(b. Herford, Westphalia: d. probably Venice, Italy)
medical chemistry, pharmaceutical chemistry.
The details of Tachenius life are extremely obscure and are based mainly on statements by his enemies. He is said to have been the son of a miller and to have been apprenticed to an apothecary (which is likely), from whose service he was dismissed for theft. About 1640 he went east to Holstein and Prussia, serving apothecaries in Kiel, Danzig, and Königsberg. In 1644 he went to Italy, acquired an M.D. from Padua in 1652, and settled in Venice, where he sold a “Viperine salt” (sal viperinum) as a sovereign remedy. While there he wrote a short commentary on J.B. van Helmont’s alkahest, in the form of a letter to Duke Frederick of Holstein; he then sent it to Helwig Dieterich, a physician whom he had met in Königsberg, to see through the press. Published as Epistola de famoso liquore Alkahest, it is said to have appeared with an appendix criticizing the author’s arguments and grammar. (The pamphlet was reportedly published at Venice, but since it now seems to have disappeared, the affair is difficult to disentangle.) Tachenius attacked Dieterich, whom he naturally held responsible, in Echo . . . de liquore Alcaeist; it also apparently has disappeared. Dieterich’s Vindiciae adversus Ottonem Techenium (Hamburg, 1655), however, is extant and gives an account of the whole affair and a scurrilous narrative of Tachenius’ youthful career, as well as casting doubt upon the composition of the “viperine salt” which Dieterich claimed was mainly spirit of hartshorn (ammoniacal salt). Tachenius also was attacked by Johann Zwelfer in a new edition of the Pharmacopoeia Augustana(1657), on the ground that the viperine salt was no novelty and, in any case, of doubtful efficacy. Tachenius replied in Hippocrates chemicus, a defense of the viperine salt that included a discussion of the nature and use of alkalies. In his Clavishe further elaborated his theory of alkalies and advanced the theory that acid and alkali are the two principles or elements of all things: acid, hot and dry, provides the masculine principle: alkali, cold and moist, the feminine. According to Tachenius they correspond to the fire and water that Hippocrates found in all things, and hence he claimed to have revived “Hippocratean chemistry” –whatever that may be. His views obviously were derived from the Helmontian theory of acid and alkali as the governing principles of human physiology. Tachenius did not, as historians have claimed, “correctly” define salts as composed of acid and alkali, since to him all matter, animate and inanimate alike, was so composed. Hippocrates chemicus is of added interest for its descriptions of industrial methods of the production of soap, sal ammoniac, and corrosive sublimate. The date of his death is unknown; he is variously described as alive in Venice, in either 1669 or 1699, and as having died in 1670.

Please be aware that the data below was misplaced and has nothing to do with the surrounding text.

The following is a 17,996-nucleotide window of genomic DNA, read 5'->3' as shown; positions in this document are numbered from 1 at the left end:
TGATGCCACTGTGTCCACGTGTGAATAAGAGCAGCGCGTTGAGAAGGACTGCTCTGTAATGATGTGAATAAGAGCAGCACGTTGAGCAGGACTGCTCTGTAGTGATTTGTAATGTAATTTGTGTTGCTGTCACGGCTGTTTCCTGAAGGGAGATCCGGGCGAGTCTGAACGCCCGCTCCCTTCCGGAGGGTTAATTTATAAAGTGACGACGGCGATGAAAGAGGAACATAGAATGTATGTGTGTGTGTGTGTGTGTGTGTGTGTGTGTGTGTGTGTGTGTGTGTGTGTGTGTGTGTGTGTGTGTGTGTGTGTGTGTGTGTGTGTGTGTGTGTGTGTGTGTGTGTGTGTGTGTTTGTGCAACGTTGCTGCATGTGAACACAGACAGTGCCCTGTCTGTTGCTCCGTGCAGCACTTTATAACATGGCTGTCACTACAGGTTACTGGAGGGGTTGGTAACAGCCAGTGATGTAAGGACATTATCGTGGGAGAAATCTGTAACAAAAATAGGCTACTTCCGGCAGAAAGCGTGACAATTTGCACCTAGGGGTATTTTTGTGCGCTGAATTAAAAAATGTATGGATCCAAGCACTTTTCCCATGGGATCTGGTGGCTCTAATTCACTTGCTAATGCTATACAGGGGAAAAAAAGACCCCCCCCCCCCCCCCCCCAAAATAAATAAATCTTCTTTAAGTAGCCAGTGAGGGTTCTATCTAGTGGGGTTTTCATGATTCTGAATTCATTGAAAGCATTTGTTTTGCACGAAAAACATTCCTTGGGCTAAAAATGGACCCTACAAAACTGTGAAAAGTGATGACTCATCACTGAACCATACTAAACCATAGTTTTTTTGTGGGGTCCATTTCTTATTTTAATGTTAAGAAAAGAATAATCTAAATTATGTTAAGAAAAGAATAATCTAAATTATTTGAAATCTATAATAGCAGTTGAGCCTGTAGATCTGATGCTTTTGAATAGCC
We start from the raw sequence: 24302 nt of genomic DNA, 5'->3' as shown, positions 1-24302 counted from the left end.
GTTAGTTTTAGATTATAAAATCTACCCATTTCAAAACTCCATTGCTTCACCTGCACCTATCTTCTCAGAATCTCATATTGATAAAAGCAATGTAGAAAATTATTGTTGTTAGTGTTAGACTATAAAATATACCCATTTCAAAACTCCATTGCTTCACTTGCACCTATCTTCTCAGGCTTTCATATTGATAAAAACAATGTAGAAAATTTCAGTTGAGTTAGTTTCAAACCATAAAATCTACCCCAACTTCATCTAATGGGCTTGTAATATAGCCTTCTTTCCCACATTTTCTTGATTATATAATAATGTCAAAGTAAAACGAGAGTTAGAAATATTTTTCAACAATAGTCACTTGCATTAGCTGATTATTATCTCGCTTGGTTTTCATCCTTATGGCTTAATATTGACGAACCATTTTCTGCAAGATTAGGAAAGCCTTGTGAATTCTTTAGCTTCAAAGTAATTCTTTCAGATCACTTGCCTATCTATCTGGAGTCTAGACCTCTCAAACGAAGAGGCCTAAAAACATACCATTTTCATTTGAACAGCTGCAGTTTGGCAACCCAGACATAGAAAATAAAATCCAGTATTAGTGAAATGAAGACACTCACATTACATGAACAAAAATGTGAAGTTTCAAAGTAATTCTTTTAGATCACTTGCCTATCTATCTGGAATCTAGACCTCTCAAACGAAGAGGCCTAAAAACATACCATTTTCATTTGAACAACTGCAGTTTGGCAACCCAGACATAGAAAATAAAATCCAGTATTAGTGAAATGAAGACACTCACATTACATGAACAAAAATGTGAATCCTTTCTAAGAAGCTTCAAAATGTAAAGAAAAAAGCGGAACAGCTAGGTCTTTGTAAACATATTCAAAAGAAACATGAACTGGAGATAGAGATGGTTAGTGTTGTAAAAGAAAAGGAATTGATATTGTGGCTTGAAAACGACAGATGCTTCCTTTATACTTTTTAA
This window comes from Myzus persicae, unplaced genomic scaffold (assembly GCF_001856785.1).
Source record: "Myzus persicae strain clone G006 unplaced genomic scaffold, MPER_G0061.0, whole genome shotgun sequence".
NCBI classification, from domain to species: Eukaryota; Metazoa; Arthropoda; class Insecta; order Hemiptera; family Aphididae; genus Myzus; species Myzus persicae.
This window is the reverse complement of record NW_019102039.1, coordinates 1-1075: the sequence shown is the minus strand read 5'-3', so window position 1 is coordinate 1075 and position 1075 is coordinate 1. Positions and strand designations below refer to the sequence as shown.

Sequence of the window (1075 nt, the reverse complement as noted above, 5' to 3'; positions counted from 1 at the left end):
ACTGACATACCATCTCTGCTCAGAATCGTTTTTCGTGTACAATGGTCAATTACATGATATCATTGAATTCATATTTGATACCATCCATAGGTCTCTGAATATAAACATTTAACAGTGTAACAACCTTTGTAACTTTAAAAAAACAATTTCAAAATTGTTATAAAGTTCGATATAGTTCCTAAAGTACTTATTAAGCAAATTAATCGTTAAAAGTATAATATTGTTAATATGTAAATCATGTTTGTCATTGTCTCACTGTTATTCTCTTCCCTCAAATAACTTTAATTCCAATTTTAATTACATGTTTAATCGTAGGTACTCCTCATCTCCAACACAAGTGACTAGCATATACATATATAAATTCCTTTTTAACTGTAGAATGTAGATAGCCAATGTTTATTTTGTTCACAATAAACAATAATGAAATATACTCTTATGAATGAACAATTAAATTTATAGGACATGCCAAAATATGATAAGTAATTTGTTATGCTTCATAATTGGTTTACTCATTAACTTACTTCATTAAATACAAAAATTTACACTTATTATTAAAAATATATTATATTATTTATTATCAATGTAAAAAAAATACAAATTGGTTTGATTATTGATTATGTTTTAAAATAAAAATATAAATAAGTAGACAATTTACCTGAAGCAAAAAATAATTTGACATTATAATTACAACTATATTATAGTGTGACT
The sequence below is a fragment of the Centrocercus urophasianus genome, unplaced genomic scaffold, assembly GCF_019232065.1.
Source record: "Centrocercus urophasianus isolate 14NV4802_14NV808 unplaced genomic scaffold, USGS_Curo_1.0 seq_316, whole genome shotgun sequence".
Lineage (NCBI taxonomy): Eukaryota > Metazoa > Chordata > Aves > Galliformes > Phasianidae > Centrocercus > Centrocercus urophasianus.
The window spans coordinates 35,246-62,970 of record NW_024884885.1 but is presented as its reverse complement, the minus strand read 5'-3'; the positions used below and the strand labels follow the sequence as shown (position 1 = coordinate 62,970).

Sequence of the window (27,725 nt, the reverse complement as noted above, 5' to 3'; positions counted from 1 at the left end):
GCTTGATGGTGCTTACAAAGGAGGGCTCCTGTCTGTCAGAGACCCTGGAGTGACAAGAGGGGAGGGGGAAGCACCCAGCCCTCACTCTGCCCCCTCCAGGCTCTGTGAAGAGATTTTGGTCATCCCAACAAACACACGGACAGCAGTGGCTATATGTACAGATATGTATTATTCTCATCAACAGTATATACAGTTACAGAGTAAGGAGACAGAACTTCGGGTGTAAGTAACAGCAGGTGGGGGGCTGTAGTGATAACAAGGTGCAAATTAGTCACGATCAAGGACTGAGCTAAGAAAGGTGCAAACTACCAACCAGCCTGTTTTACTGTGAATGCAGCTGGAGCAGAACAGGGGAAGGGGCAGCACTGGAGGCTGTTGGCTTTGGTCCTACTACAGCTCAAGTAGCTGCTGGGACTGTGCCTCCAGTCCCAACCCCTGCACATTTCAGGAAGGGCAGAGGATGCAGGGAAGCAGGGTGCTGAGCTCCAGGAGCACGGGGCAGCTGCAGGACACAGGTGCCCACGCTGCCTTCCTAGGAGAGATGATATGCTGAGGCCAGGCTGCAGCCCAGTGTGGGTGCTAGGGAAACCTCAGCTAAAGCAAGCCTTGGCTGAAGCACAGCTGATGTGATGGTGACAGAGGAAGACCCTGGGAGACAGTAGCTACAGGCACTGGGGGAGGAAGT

I. Original Works. The first two works published by Tachenius are extremely rare and appear not to have been seen by anyone writing on him since the eighteenth century; their titles were then given as Epistola de famoso liquore Alkahest Helmontü (Venice, 1652 “or 1655” and Echo ad vindicias chyrosophi de liquore Alcaeist (Venice, 1656). They were followed by a treatise on diseases of the joints (possibly his M.D. thesis),Exercitatio de recta acceptatione arthritidis et podagrae (Padua, 1662). Under the anagrammatic pseudonym Marc Antonio Crassellane chinese “sic” there appeared Lux obnubilata suapte nature refulgens. Vera de lapide philosophico theorica metro italico descripta... (Venice, 1666; Milan, 1968), ascribed to Tachenius by MSS notes in two copies at the Bibliothèque Nationale—French trans. as La tumière sortant par soy même des ténèbres (Paris, 1687, 1693); German trans. as Das aus der Finsterniss von sich selbst hervorbrechende Light (Langensalza, 1772).
His most popular works, which went through many eds., often together, were Hippocrates chemicus, per ignem et aquam methodo inaudita novissimi salis viperini antiquissima fundamenta ostendens (Venice, 1666, 1678, 1697; Brunswick, 1668; Paris, 1669. 1674; Leiden, 1671): and Antiquissimae Hippocraticae medicinae clavis manuali experientia in naturae fontibus elaborata(Brunswick, 1668; Venice, 1669, 1697; Frankfurt, 1669, 1673; Leiden, 1671; Paris, 1671, 1672; Lyons, 1671). An English ed. of both is Otto Tachenius His Hippocrates Chymicus, Which Discovers the Ancient Foundations of the Late Viperine Salt. And His Clavis Thereunto (London, 1677,1690). Tractorum de morborum principe was published both with Hippocrates chemicus (Venice, 1678) and independently (Osnabrück, 1678, 1679).
II.Secondary Literature. Tachenius’ acid-alkali theory was first discussed at length in F. Bertrand,Réflexions nouvelles sur l’acide et sur l’alcalie (Lyons, 1683). The chief biographical source appears to be J.C. Barchusen, Historia medicinae (Amsterdam, 1710), based in turn partly on Dieterich’s Vindiciae. There are brief biographies in Allgemeine deutsche Biographie, XXXVII (Berlin, 1894, 1971), 340; John Ferguson, Bibliotheca chemica. II (London, 1906, 1954), 424 – 425; and Lynn Thorndike,A History of Magic and Experimental Science, VIII, 357 – 361. For a long summary of Hippocrates chemicus and Clavis, see J . R . Partington, A History of’Chernistry, II (London, 1961), 291 – 296.
Marie Boas Hall